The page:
Crop Research

Shepherd's Grain R&D > Crop Research

Shepherd's Grain invests in advancing tillage-free agricultural practices. We demonstrate and promote the economic and environmental reasons for being tillage-free.

But committing to tillage-free practices is not an end in itself. In order for it to be successful it must include diversified crop rotations, which in turn means that growers must be equipped with knowledge and cultured crop management skills.

Oat Research

It is not common to find oats growing in the PNW Shepherd’s Grain growing region, but the agronomic value of growing oats in crop rotation is high. Oats promote mycorrhizal fungi development and activity, suppress problem weeds and other pests, and provide growers a different crop species to keep their crop rotations diverse.

SG Oat Variety Trials, Genesee, Idaho

Shepherd’s Grain has researched oat market opportunities, and in 2016, 2017, and 2018 performed oat variety and agronomic trials. The goal of the variety and agronomic trials was to determine varieties and growing practices that would lead to high test weight oats.

Shepherd’s Grain also found anecdotal evidence with its growers that oats suppress Italian Ryegrass, a winter annual grass weed that is becoming prolific and herbicide resistant on the Palouse. Likewise, there was anecdotal evidence that oats were immune to the crop destruction that can come through click beetle larvae, otherwise known as wireworms. In 2018, Shepherd’s Grain performed research to discover the level of natural Italian Ryegrass control in oats versus spring wheat.

We continue to research winter oat production in tandem with the University of Idaho.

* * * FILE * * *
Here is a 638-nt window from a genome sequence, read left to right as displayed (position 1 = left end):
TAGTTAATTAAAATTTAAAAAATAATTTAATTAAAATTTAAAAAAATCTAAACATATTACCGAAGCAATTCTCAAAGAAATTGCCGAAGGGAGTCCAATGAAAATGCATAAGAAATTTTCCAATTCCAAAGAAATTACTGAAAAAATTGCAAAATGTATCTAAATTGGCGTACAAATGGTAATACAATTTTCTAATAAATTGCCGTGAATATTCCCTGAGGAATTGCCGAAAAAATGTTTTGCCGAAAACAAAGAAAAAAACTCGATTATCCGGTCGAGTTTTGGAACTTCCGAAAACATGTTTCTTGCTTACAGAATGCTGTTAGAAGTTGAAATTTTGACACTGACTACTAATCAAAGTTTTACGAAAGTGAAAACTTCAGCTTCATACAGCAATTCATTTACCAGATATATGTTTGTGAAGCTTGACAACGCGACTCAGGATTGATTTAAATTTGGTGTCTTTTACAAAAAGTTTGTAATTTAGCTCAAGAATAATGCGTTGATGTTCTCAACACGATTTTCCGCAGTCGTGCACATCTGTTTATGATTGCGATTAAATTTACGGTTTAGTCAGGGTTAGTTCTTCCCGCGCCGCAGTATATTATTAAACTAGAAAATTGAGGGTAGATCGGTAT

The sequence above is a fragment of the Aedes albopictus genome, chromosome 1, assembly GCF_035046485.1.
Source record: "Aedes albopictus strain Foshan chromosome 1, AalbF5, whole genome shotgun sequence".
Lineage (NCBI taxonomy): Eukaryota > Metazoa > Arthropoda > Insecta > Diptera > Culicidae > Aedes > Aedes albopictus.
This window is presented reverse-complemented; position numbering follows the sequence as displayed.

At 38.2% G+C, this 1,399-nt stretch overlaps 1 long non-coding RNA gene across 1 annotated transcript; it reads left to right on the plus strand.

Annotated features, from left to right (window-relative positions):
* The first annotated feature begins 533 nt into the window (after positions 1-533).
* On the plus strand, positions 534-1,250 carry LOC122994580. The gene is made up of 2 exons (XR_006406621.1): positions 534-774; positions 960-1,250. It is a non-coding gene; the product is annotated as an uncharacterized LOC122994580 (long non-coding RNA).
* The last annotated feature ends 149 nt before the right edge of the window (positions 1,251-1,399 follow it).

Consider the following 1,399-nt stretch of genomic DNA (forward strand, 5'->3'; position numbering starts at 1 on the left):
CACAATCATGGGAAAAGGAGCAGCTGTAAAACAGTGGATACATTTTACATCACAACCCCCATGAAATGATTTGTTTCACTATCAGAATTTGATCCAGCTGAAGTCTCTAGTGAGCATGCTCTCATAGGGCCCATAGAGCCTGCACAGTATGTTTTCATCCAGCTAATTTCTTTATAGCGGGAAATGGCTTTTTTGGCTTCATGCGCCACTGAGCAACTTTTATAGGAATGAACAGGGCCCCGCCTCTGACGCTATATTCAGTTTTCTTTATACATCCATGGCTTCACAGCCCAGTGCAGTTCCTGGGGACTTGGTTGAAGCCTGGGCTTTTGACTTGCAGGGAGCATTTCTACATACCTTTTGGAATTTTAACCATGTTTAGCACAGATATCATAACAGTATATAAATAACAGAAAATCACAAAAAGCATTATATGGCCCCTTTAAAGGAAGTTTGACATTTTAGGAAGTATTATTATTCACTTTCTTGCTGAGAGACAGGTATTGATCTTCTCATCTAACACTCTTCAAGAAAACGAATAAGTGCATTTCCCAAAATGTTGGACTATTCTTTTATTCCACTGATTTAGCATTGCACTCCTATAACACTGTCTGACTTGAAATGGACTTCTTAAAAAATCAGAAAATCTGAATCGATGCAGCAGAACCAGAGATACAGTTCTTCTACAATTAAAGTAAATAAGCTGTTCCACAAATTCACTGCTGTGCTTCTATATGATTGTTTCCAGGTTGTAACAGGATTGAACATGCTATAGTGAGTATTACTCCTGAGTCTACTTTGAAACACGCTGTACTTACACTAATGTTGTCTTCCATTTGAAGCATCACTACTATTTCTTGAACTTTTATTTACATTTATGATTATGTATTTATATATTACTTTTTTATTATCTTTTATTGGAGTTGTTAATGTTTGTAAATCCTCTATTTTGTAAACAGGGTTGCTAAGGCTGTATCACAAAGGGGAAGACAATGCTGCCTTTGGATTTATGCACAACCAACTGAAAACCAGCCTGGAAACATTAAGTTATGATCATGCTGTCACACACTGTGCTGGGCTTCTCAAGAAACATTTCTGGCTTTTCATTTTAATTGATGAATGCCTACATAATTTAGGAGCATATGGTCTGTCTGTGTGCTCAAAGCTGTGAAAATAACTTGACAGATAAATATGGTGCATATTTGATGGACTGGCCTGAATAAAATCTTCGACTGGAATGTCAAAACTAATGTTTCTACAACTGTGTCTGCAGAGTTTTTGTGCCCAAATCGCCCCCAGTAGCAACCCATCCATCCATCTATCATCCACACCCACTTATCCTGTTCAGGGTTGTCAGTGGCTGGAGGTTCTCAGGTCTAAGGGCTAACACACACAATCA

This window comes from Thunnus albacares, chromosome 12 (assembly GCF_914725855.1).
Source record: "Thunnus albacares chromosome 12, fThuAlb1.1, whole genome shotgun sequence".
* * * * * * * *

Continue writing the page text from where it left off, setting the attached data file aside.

Long-Term Diverse Crop Rotation Research

Millet grown on Eric Odberg’s Rotation Research field.

Eric Odberg, a Shepherd’s Grain grower in Genesee, Idaho, has partnered with Shepherd’s Grain to analyze diverse crop rotations in the southern Palouse. His growing region primarily relies on a 3-year crop rotation: 1. Winter Wheat, 2. Spring Cereal, 3. Broadleaf Crop (usually garbanzo beans, peas, or lentils).

We wanted to diversify and lengthen the crop rotation at field scale in order to 1. Increase soil organic matter, 2. Increase soil biology diversity and balance, and 3. Increase residue coverage after harvest of broadleaf crops.

We settled on a 6 year rotation that has now gone through a full cycle and began again with the 2018 crop. The rotation was diverse, and showcased some crops that rarely or ever had been grown on the Palouse: Year 1. Winter Wheat, Year 2. Spring Wheat, Year 3. Proso Millet, Year 4. Oilseed Sunflowers, Year 5. Sorghum, Year 6. Garbanzo Beans.

Rotational Crop Research

In addition to looking at oats, we have done research on a variety of other rotation crops, including flaxseed, oilseed sunflowers, confectionary sunflowers, proso millet, grain sorghum, and chia. We have looked at these crops in small plots, and also at field scale in coordination with Shepherd’s Grain growers.

Additionally, Shepherd’s Grain growers teamed up with Washington State University and the University of Idaho to study quinoa and food barley production and agronomics as a result of a Western SARE grant.

Shepherd’s Grain Rotation Crop Variety Trials

WSU-Western SARE quinoa trials

WSU-Western SARE barley trials

The Nature Conservancy No-Till Research

In 2018, The Nature Conservancy (TNC) contracted Shepherd’s Grain’s Jeremy Bunch to perform research in South-Central Idaho’s irrigated agricultural areas that are dominated by tillage-based systems. The region’s cropping systems are not diverse, with malt barley and alfalfa the primary crops in rotation. The aim of the research is to introduce tillage-free and diversified crop rotation practices, along with a comprehensive economic analysis. The ultimate goal is to see the entire Southern Idaho irrigated agricultural region convert to conservation agriculture.

Mustard blooming near the mountains of Sun Valley, Idaho